State to offer early retirement deals; layoffs may follow

Baker to start by offering enhanced-pension deals, hopes for 4,500 takers

By Joshua Miller Globe Staff  March 02, 2015

Facing the prospect of a daunting state budget gap, Governor Charlie Baker will file legislation this week aimed at enticing thousands of state employees to retire early. But if the move does not generate the expected savings, workers will be laid off, a top official said Sunday.

The administration projects that 4,500 people will take advantage of the pension-sweetening Early Retirement Incentive Program, presuming the Legislature goes along with the offer.

“We need to get to that number, one way or another,” said Kristen Lepore, Baker’s budget chief. “If we’re not able to reach this number, I’m going to have to do layoffs.”

After accounting for costs, including additional pension liability and filling some of the newly vacant positions, the administration says it expects the program would save about $178 million in the new fiscal year, which begins in July.

“We have a budget gap that we need to solve,” Lepore said in an interview. Each fiscal year, “we spend about $3 billion on payroll in the executive branch. So there are some efficiencies to be found there.”

Despite relatively good economic times, a leading Beacon Hill fiscal watchdog has projected the state faces a $1.5 billion shortfall in the new fiscal year, a number that Lepore acknowledges as being in the ballpark. The administration’s budget plan is expected to be filed on Wednesday.

The proposed early retirement program is similar to ones the state instituted in trying budget times in the first half of the 2000s.

It is part of the new administration’s effort to balance a budget that is expected to be out of balance in part because of ballooning costs for programs such as Medicaid, and a previous reliance on sources of money that probably will not be available in the new fiscal year.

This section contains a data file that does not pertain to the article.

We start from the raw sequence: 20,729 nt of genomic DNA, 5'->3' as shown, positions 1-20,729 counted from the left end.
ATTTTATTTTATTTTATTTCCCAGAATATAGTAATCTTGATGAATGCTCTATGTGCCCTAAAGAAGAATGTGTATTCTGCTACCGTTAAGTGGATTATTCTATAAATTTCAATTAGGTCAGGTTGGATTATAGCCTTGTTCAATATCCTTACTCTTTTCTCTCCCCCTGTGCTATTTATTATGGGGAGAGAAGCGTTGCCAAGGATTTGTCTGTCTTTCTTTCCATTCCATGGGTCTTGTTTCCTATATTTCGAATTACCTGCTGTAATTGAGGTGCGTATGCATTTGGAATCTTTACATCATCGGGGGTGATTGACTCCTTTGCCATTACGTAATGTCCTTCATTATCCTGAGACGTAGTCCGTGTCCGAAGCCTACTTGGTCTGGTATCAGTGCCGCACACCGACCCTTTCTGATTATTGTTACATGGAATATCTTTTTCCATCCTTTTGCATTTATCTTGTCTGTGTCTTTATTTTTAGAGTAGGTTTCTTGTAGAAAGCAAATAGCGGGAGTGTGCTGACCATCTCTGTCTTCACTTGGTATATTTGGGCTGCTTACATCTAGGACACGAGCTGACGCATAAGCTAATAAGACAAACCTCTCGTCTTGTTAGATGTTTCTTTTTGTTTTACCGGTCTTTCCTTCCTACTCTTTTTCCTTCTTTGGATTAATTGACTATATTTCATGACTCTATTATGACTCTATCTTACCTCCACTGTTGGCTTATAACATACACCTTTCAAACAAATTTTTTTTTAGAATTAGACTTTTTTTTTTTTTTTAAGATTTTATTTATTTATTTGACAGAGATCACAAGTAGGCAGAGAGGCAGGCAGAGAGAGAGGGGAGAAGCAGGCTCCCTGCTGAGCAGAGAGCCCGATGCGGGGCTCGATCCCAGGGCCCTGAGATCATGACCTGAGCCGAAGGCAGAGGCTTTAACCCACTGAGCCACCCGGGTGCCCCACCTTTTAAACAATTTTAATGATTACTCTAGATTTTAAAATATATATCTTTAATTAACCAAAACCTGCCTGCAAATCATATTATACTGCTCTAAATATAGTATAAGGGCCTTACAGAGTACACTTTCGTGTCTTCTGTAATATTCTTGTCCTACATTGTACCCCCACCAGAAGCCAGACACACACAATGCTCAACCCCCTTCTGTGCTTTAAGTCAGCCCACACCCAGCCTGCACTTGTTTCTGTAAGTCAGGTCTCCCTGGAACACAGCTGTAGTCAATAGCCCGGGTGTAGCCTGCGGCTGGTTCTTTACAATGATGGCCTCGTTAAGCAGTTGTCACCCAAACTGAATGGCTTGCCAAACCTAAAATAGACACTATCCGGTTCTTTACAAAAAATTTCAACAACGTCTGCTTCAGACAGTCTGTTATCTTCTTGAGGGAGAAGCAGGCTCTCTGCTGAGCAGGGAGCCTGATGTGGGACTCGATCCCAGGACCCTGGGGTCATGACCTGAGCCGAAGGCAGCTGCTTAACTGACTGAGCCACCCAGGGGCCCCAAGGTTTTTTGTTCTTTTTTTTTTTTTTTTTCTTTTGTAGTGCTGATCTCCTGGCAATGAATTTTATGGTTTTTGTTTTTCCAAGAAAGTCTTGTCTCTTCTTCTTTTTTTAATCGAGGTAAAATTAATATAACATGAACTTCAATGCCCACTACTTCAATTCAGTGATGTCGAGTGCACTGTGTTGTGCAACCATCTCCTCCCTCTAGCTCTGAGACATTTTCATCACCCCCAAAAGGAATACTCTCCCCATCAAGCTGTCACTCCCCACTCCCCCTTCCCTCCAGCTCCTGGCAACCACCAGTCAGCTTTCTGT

Early retirement would be open to certain executive department employees, according to a copy of the legislation. The executive department includes a wide swath of the state bureaucracy, from the transportation department to the health and human services secretariat to the governor’s office itself.

“We have a budget gap that we need to solve,” said Kristen Lepore, the governor’s budget chief.

But only employees who are vested in the pension program with at least 20 years of service or who are at least 55 years old when they retire would be eligible, according to the administration.

Some classes of employees and those whose salaries are funded by a federal grant, for example, would not be eligible for the program.

Almost 14,000 people would have access to the program, according to the Republican administration.

The bill sweetens the prospect of retiring in the next few months, offering workers a chance to boost their pensions by crediting them with up to five additional years of age or work.
But the program prohibits employees from getting an annual retirement benefit of more than 80 percent of their regular compensation at the time they retire.

Although Lepore says the program would save money overall, she acknowledges the legislation creates some new costs.